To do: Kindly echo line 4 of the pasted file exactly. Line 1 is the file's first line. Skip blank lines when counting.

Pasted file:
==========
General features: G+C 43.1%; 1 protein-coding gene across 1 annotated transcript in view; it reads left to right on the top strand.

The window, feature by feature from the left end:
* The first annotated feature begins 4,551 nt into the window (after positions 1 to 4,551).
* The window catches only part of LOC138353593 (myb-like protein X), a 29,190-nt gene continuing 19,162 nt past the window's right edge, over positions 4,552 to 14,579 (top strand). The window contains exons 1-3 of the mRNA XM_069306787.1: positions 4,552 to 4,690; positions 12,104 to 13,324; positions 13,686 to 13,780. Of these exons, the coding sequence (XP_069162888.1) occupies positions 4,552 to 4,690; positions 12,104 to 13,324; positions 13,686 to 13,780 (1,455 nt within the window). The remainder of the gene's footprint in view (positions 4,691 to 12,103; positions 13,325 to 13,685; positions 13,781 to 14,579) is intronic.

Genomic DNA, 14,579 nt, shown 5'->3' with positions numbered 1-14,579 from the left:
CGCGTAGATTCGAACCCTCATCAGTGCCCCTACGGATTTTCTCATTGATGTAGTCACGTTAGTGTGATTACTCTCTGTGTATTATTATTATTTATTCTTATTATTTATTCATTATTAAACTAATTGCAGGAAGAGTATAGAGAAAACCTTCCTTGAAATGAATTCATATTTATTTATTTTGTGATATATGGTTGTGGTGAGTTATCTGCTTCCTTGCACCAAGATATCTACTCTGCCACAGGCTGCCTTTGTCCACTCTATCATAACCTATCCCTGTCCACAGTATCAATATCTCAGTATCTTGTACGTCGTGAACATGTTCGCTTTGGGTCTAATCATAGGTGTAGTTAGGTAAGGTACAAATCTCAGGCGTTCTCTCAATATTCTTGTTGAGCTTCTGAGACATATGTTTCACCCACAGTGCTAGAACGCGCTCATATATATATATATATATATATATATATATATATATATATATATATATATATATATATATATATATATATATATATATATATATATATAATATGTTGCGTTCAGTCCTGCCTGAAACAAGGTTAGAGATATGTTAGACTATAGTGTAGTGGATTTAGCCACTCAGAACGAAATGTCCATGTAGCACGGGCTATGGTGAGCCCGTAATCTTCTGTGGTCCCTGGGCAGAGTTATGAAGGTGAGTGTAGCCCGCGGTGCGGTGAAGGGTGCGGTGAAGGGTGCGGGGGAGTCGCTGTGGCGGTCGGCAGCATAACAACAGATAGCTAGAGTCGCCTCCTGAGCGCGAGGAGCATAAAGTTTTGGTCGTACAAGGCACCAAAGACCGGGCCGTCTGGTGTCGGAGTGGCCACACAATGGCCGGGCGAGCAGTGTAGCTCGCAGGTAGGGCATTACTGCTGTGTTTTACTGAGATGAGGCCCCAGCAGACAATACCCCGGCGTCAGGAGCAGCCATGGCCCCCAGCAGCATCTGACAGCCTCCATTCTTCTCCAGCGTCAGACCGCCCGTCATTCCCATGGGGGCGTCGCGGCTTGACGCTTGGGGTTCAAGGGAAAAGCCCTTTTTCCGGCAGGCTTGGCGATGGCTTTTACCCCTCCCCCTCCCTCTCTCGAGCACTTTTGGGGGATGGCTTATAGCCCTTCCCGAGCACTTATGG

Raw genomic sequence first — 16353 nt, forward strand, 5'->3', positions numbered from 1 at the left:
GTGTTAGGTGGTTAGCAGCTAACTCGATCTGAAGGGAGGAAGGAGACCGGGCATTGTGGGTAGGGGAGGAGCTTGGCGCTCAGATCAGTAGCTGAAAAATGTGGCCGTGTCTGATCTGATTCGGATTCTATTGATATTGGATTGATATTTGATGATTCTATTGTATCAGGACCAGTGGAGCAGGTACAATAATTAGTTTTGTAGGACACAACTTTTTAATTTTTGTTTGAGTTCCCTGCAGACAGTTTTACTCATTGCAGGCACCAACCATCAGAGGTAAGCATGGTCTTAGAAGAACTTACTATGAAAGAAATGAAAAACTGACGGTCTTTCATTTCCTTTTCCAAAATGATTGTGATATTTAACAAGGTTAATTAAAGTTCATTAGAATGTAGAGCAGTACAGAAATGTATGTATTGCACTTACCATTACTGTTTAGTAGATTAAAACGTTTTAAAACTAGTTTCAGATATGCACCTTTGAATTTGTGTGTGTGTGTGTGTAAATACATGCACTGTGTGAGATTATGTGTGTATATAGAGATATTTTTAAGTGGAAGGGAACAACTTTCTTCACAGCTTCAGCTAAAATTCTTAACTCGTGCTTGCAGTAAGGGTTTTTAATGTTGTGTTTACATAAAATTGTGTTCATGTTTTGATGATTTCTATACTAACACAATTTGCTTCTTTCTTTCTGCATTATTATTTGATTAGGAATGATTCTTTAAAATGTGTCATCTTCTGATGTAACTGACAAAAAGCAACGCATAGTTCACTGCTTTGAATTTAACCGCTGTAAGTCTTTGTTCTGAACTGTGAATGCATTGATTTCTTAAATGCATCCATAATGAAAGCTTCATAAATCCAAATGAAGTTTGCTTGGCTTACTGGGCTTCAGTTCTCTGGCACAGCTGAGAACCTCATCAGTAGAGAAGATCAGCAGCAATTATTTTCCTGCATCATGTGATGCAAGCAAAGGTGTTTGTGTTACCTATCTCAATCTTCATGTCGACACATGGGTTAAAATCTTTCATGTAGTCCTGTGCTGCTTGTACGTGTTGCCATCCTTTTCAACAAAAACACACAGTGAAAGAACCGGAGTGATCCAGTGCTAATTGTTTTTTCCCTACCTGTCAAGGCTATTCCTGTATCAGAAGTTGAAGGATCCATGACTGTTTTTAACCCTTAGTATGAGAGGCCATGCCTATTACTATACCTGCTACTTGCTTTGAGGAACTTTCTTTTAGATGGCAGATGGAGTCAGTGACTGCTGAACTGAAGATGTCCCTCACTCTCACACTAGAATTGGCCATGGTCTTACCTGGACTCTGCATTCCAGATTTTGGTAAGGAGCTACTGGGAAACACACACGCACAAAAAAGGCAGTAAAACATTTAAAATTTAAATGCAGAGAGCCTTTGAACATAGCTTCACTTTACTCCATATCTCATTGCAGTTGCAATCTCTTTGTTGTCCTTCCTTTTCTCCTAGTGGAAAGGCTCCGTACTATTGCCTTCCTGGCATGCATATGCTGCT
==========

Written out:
* The window catches only part of LOC138353593 (myb-like protein X), a 29,190-nt gene continuing 19,162 nt past the window's right edge, over positions 4,552 to 14,579 (top strand). The window contains exons 1-3 of the mRNA XM_069306787.1: positions 4,552 to 4,690; positions 12,104 to 13,324; positions 13,686 to 13,780. Of these exons, the coding sequence (XP_069162888.1) occupies positions 4,552 to 4,690; positions 12,104 to 13,324; positions 13,686 to 13,780 (1,455 nt within the window). The remainder of the gene's footprint in view (positions 4,691 to 12,103; positions 13,325 to 13,685; positions 13,781 to 14,579) is intronic.